Ben Jamie is a contemporary artist, born in Nottingham and now based in London. We caught up with him in his Hackney Wick studio for an in-conversation between Ben and his gallerist Andy Wicks, Director of Castor where they discussed the roots of his painting practice, career highlights to date and the alchemy of painting with a limited palette.
Ben has been a practicing artist since graduating with a BA at University of Gloucestershire in 2002, but it wasn’t until he enrolled on the Turps Art School between 2014 – 16 that he developed the distinctive style he’s now known for. Turps is an alternate Art School based in South London with peer lead tuition from leading contemporary painters. It has a strong record of producing artists who go on to make an impact within the London and the wider art world.
Ben’s earlier paintings looked to the edgelands of our cities, liminal space rarely considered and designed for utility over form. His palette has often set his works apart with day-glo colours alongside pastels. Over time his work became more abstract and looked inwards for inspiration, whether from lucid dreams, memories or psychedelic experiences in his younger years. During this period the paintings manifested themselves as cave like voids and science fiction landscapes. Recently he’s embraced a more figurative approach cropping and sampling elements of historic paintings into new compositions.
Over the past few years his work has been seen far and wide from museum shows to exhibitions in New York to Korea. For an artist who continues to innovate and push his visual language forward we’re excited to see what the future holds!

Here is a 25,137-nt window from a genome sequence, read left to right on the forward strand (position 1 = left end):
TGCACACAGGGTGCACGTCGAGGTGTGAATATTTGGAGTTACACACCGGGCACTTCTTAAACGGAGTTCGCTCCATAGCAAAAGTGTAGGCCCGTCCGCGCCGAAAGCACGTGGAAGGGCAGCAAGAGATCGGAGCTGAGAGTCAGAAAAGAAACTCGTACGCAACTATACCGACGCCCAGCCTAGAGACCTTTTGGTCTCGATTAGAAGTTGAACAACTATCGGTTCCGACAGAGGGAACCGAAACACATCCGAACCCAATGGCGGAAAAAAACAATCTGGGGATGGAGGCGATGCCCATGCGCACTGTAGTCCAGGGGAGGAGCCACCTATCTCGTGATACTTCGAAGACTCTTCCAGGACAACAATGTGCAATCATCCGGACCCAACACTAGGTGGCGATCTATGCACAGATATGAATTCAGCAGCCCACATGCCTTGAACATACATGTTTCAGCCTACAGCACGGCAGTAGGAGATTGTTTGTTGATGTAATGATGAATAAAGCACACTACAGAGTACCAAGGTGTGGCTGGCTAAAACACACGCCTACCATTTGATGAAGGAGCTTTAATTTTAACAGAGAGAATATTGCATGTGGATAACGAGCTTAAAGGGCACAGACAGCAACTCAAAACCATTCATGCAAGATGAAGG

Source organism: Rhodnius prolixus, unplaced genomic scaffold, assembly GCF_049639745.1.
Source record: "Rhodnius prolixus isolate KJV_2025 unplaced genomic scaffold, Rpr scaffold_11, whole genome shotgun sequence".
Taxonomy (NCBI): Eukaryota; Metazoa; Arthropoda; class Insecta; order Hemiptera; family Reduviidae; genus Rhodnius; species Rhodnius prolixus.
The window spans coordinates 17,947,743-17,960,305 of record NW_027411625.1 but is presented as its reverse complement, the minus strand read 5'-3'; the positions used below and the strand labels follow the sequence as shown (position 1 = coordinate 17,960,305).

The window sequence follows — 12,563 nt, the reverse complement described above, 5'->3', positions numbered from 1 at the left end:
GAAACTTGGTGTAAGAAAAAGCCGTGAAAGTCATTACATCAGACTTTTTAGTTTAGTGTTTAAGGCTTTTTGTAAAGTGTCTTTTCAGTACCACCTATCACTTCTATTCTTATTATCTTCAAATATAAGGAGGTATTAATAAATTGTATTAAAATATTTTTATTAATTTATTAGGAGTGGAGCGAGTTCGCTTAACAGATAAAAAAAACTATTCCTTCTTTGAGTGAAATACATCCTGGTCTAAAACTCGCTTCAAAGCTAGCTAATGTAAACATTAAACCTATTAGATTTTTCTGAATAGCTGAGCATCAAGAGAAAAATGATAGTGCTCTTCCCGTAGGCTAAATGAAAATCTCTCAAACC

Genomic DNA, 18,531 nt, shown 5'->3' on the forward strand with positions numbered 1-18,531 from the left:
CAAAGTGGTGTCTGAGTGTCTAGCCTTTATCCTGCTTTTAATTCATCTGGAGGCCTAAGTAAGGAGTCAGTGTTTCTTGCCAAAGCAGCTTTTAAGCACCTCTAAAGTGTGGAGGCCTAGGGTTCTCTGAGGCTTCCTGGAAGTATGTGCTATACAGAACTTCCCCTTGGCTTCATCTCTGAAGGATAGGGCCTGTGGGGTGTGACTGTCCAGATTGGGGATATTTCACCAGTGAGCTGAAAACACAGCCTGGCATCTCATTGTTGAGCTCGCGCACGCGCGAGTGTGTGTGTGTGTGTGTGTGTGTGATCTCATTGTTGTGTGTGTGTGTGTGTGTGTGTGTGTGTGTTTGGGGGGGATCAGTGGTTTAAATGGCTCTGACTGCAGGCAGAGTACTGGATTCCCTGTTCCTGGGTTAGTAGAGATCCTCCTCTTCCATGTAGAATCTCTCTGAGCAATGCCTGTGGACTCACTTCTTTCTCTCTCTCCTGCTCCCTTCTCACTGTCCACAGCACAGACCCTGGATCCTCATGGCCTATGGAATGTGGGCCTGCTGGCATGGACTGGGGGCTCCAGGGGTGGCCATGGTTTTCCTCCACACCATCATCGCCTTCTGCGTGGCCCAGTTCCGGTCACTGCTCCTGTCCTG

You studied your BA Fine Art at University of Gloucester which I know had a rather traditional idea of arts education. Even with your more abstract works there is a strong sense of draftsmanship which shines through and your material choices seem rooted in art history. Could you talk about how this training has influenced your choices as an artist?
Whilst studying, I rejected the more traditional approach to painting, finding it frustrating to learn old fashioned methods, but have since come to appreciate the grounding I received. Most of the studio time in the first year was dedicated to traditional methods and techniques, which has set me up well in my studio practice. I enjoy utilising this knowledge, and feel that it is possible to experiment with freedom, whilst still holding onto the craft of being a painter. The smell, and feel of the flax, beeswax, charcoal and oil paint, are really important in my working environment.
You were a prize winner of the 2016 John Moores Painting Prize, which is considered one of the highest accolades for a painter in the UK. What did this award mean to you and do you feel it opened your work up to a wider audience?
It felt like a really big deal at the time to be one of the prize winners as I was still studying on the Turps studio program and finding my feet. It was great to be part of an incredible show in a museum and it served as a great opportunity to meet my peers. It was both an exciting and challenging time personally and it offered a great distraction and gave me a huge boost of confidence.
The John Moores Painting Prize is renowned as being one of the best showcases for contemporary painting, so the exposure really helped put me on peoples radar for the first time. In 2018 I had my first international solo exhibition with Shrine in New York followed by a group show in Korea in 2019, featuring in The John Moores I’ve no doubt had a part to play in such curators coming across my work.
Your work has long referenced historic figurative painting albeit initially abstractly. With your 2021 exhibition 'And Other Withered Stumps of Time’ at Castor you embraced a more direct figuration with references to works from William Blake and Gustave Doré. Could you talk more about your relationship to painting by the Old Masters and how you use these in your practice?